Looks like President-elect Barack Obama isn’t the only politician to see the value of communicating through popular video site YouTube. San Francisco Mayor Gavin Newsom created a YouTube channel to deliver this year’s State of the City address — all 7.5 hours of it.
We’ve been fans of Obama’s YouTube addresses, because they make it much easier to see and hear the president-elect’s words. The first address has been viewed nearly 1 million times, and according to my highly scientific measurement of “what my friends talk about at parties,” these videos are starting to enter the general cultural conversation. That’s no mean feat — how many weekly presidential addresses (which are traditionally broadcast over the radio) did you listen to before this?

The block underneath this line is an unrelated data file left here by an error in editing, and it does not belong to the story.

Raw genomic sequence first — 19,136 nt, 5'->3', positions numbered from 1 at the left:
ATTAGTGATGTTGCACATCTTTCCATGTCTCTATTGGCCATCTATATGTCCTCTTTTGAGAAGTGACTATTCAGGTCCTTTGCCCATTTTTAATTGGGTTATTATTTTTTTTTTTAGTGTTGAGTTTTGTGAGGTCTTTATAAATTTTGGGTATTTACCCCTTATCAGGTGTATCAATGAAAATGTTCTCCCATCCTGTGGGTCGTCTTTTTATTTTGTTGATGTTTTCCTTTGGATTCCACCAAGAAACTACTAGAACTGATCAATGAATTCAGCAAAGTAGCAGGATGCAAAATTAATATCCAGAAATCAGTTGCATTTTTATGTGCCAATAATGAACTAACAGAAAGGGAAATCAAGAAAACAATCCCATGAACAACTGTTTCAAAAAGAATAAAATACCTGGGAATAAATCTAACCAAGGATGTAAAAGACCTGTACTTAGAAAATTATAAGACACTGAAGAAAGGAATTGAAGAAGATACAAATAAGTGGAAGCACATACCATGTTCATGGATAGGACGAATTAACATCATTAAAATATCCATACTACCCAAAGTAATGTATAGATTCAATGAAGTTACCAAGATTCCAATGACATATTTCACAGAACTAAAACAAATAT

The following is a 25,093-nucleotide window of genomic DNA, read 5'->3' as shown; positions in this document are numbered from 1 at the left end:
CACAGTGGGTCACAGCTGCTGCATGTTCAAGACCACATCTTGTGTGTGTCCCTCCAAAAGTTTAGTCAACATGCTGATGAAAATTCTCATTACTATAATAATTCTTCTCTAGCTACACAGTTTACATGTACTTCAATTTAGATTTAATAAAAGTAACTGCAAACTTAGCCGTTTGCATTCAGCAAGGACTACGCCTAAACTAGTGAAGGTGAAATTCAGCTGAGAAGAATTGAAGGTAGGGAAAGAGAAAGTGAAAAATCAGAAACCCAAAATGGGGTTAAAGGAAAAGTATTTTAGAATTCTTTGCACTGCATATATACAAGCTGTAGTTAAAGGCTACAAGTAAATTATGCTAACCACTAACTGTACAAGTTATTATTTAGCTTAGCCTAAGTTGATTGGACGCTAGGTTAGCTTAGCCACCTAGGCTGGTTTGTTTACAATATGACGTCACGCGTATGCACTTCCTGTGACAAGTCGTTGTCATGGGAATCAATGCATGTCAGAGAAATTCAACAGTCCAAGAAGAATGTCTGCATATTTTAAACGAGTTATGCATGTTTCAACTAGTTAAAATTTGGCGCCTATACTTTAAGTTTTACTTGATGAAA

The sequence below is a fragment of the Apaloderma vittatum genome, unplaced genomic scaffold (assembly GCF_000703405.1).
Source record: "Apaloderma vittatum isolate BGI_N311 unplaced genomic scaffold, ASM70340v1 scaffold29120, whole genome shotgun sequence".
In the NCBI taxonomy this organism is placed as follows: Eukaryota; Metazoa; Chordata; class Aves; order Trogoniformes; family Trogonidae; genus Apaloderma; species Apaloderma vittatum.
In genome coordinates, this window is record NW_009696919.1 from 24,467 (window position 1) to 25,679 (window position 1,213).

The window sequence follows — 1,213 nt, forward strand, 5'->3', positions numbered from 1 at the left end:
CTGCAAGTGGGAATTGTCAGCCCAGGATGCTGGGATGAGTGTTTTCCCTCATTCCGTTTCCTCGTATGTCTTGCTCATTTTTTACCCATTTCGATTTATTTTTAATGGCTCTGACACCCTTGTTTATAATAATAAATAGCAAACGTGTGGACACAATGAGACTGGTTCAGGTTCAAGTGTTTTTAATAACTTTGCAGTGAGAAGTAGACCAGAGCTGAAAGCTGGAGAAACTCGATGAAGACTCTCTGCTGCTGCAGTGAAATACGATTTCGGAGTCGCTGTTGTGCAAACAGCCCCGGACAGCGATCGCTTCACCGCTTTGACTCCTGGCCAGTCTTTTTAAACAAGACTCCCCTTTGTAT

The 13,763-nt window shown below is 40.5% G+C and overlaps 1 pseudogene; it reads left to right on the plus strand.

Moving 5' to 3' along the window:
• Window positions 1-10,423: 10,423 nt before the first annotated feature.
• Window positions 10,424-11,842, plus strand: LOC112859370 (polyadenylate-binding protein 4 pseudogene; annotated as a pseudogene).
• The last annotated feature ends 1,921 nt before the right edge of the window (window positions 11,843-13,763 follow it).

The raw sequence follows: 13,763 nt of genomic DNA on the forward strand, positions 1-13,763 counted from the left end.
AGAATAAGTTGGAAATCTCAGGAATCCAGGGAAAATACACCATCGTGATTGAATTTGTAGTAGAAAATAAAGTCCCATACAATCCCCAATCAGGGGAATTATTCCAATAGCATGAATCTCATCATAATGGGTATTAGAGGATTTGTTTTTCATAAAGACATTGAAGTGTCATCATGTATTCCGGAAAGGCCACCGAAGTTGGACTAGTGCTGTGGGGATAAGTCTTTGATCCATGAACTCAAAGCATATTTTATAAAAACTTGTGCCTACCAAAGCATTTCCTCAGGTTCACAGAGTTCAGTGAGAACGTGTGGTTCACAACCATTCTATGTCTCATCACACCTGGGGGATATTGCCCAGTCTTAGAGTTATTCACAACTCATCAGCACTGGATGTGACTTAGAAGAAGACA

Not that Obama is the first politician on YouTube. In fact, Newsom actually modeled his channel on British Prime Minister Gordon Brown’s, according to the San Francisco Chronicle. Regardless, more and more elected officials are jumping on this bandwagon.
Newsom is approaching these videos a bit differently than Obama. The most notable difference is the aforementioned 7.5 hour length, spread out over several videos, each about 45 minutes in length. Apparently, Newsom took advantage of the freedom provided by YouTube to go on and on in much more depth.
On the one hand, it’s cool to see Newsom deliver a speech that could never have been broadcast on traditional television — except maybe on CSPAN? — and with more interactivity in the presentation. Instead of tuning in and out, you can just choose the video that you’re interested in. On the other hand, 45 minutes per topic is nuts. Will anyone other than the hardcore policy wonks sit through one YouTube video of that length, much less multiple videos?
New videos will be unveiled throughout the week; VentureBeat readers may want to tune in on Thursday, when the economic development segment gets posted. As a San Francisco resident, I’m pretty disappointed that housing isn’t one of the announced topics, but perhaps that will be part of the larger business discussion.